Characterizing the Inner Accretionary Prism of the Nankai Trough with 3D Seismic and Logging While Drilling at IODP Site C0002

Tuesday, 16 December 2014: 5:45 PM
Brian Boston1, Gregory F Moore1, Maria Jose Jurado2, Hiroki Sone3, Harold J Tobin4, Demian M Saffer5, Takehiro Hirose6, Sean Toczko7 and Lena Maeda7, (1)University of Hawaii at Manoa, Honolulu, HI, United States, (2)Inst de Ciencias de la Tierra, Barcelona, Spain, (3)Helmholtz Centre Potsdam GFZ German Research Centre for Geosciences, Potsdam, Germany, (4)University of Wisconsin Madison, Madison, WI, United States, (5)Pennsylvania State University, University Park, PA, United States, (6)JAMSTEC, Kochi Institute for Core Sample Research, Nankoku City, Kochi, Japan, (7)JAMSTEC Japan Agency for Marine-Earth Science and Technology, CDEX, Kanagawa, Japan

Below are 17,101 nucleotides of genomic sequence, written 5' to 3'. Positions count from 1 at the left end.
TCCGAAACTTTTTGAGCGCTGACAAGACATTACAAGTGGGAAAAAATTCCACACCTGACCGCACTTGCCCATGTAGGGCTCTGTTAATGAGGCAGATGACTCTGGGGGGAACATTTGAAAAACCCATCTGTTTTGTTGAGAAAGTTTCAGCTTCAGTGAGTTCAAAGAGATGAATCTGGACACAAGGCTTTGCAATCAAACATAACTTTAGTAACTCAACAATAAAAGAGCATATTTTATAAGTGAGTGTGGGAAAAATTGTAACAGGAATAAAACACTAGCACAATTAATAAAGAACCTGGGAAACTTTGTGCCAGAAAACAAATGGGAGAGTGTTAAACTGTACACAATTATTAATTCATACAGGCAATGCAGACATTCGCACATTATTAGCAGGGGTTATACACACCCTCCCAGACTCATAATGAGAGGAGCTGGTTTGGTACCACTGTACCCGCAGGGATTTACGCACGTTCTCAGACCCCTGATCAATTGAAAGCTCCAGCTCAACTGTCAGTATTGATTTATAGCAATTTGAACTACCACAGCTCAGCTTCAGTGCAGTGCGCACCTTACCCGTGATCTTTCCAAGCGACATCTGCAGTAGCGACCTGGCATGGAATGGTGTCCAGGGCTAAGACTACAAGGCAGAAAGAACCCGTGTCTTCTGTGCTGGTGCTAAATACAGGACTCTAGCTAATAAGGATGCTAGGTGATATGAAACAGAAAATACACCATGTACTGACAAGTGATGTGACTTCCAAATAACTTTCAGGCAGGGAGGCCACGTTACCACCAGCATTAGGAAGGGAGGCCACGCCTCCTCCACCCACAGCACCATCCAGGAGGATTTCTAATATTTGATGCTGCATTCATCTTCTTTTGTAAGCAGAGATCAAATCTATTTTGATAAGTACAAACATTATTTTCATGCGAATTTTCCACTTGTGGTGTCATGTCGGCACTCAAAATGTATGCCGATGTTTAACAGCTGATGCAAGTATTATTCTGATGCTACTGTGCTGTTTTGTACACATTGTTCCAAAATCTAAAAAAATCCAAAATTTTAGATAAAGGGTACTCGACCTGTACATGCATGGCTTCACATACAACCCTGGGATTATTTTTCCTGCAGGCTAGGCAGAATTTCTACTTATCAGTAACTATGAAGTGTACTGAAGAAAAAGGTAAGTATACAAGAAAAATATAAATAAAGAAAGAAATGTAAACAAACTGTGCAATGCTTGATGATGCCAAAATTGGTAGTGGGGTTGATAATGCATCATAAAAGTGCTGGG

The deeper, inner parts of active accretionary prisms have been poorly studied due the lack of drilling data, low seismic image quality and typically thick overlying sediments. Our project focuses on the interior of the Nankai Trough inner accretionary prism using deep scientific drilling and a 3D seismic cube. International Ocean Discovery Program (IODP) Expedition 348 extended the existing riser hole to more than 3000 meters below seafloor (mbsf) at Site C0002. Logging while drilling (LWD) data included gamma ray, resistivity, resistivity image, and sonic logs. LWD analysis of the lower section revealed on the borehole images intense deformation characterized by steep bedding, faults and fractures. Bedding plane orientations were measured throughout, with minor gaps at heavily deformed zones disrupting the quality of the resistivity images. Bedding trends are predominantly steeply dipping (60-90°) to the NW. Interpretation of fractures and faults in the image log revealed the existence of different sets of fractures and faults and variable fracture density, remarkably high at fault zones. Gamma ray, resistivity and sonic logs indicated generally homogenous lithology interpretation along this section, consistent with the “silty-claystone” predominant lithologies described on cutting samples. Drops in sonic velocity were observed at the fault zones defined on borehole images. Seismic reflection interpretation of the deep faults in the inner prism is exceedingly difficult due to a strong seafloor multiple, high-angle bedding dips, and low frequency of the data. Structural reconstructions were employed to test whether folding of seismic horizons in the overlying forearc basin could be from an interpreted paleothrust within the inner prism. We used a trishear-based restoration to estimate fault slip on folded horizons landward of C0002. We estimate ~500 m of slip from a steeply dipping deep thrust within the last ~0.9 Ma. Folding is not found in the Kumano sediments near C0002, where normal faults and tilting dominate the modern basin deformation. Both logging and seismic are consistent in characterizing a heavily deformed inner prism. Most of this deformation must have occurred during or before formation of the overlying modern Kumano forearc basin sediments.